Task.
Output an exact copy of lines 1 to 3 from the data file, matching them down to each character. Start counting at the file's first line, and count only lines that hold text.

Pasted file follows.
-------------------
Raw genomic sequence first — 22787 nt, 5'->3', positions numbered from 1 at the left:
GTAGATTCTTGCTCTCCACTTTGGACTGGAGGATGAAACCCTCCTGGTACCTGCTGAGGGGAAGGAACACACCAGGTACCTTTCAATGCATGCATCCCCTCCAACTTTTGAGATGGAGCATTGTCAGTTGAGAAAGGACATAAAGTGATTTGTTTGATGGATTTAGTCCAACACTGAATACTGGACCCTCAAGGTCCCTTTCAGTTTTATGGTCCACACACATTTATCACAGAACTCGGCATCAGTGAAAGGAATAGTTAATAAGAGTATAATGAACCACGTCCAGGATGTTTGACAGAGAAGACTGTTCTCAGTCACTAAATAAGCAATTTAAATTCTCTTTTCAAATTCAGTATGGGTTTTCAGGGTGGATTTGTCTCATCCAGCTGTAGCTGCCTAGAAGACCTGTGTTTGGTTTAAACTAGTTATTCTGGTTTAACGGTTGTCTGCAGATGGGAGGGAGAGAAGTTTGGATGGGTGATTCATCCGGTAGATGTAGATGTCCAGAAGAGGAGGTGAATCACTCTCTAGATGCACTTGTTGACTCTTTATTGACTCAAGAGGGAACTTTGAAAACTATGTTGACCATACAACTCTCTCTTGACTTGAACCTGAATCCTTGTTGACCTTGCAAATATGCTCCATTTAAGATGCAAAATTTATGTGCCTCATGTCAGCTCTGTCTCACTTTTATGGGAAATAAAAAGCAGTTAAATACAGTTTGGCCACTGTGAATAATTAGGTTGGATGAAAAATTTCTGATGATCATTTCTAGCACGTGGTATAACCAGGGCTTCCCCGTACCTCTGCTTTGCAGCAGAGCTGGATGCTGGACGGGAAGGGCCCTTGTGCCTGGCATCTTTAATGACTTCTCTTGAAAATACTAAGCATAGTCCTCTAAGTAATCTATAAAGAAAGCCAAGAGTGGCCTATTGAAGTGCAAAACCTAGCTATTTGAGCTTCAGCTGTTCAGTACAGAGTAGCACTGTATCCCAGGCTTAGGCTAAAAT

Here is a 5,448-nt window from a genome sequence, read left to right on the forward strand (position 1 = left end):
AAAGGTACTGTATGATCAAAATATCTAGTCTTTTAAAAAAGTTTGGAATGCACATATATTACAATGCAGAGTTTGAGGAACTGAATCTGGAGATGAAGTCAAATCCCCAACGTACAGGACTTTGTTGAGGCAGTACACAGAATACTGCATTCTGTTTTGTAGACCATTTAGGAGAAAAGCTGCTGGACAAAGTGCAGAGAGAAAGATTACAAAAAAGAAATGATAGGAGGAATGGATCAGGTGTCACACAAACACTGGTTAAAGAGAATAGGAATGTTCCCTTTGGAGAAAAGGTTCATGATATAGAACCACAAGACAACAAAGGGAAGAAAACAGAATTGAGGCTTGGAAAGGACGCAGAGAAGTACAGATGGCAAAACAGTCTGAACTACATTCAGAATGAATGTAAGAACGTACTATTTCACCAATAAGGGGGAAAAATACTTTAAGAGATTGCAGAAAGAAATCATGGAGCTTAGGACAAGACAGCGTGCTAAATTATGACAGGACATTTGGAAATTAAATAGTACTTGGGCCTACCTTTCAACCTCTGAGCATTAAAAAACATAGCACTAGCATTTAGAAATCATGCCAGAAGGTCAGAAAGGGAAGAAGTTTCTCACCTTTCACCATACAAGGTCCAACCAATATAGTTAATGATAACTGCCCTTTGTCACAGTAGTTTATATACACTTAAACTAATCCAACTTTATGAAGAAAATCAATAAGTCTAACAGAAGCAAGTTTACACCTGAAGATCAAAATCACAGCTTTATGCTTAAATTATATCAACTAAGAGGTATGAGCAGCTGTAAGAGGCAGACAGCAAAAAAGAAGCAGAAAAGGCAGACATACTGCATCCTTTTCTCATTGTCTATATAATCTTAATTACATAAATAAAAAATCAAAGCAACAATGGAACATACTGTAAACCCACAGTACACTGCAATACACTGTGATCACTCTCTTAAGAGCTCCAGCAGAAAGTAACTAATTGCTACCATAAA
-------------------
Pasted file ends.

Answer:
Raw genomic sequence first — 22787 nt, 5'->3', positions numbered from 1 at the left:
GTAGATTCTTGCTCTCCACTTTGGACTGGAGGATGAAACCCTCCTGGTACCTGCTGAGGGGAAGGAACACACCAGGTACCTTTCAATGCATGCATCCCCTCCAACTTTTGAGATGGAGCATTGTCAGTTGAGAAAGGACATAAAGTGATTTGTTTGATGGATTTAGTCCAACACTGAATACTGGACCCTCAAGGTCCCTTTCAGTTTTATGGTCCACACACATTTATCACAGAACTCGGCATCAGTGAAAGGAATAGTTAATAAGAGTATAATGAACCACGTCCAGGATGTTTGACAGAGAAGACTGTTCTCAGTCACTAAATAAGCAATTTAAATTCTCTTTTCAAATTCAGTATGGGTTTTCAGGGTGGATTTGTCTCATCCAGCTGTAGCTGCCTAGAAGACCTGTGTTTGGTTTAAACTAGTTATTCTGGTTTAACGGTTGTCTGCAGATGGGAGGGAGAGAAGTTTGGATGGGTGATTCATCCGGTAGATGTAGATGTCCAGAAGAGGAGGTGAATCACTCTCTAGATGCACTTGTTGACTCTTTATTGACTCAAGAGGGAACTTTGAAAACTATGTTGACCATACAACTCTCTCTTGACTTGAACCTGAATCCTTGTTGACCTTGCAAATATGCTCCATTTAAGATGCAAAATTTATGTGCCTCATGTCAGCTCTGTCTCACTTTTATGGGAAATAAAAAGCAGTTAAATACAGTTTGGCCACTGTGAATAATTAGGTTGGATGAAAAATTTCTGATGATCATTTCTAGCACGTGGTATAACCAGGGCTTCCCCGTACCTCTGCTTTGCAGCAGAGCTGGATGCTGGACGGGAAGGGCCCTTGTGCCTGGCATCTTTAATGACTTCTCTTGAAAATACTAAGCATAGTCCTCTAAGTAATCTATAAAGAAAGCCAAGAGTGGCCTATTGAAGTGCAAAACCTAGCTATTTGAGCTTCAGCTGTTCAGTACAGAGTAGCACTGTATCCCAGGCTTAGGCTAAAAT

Here is a 5,448-nt window from a genome sequence, read left to right on the forward strand (position 1 = left end):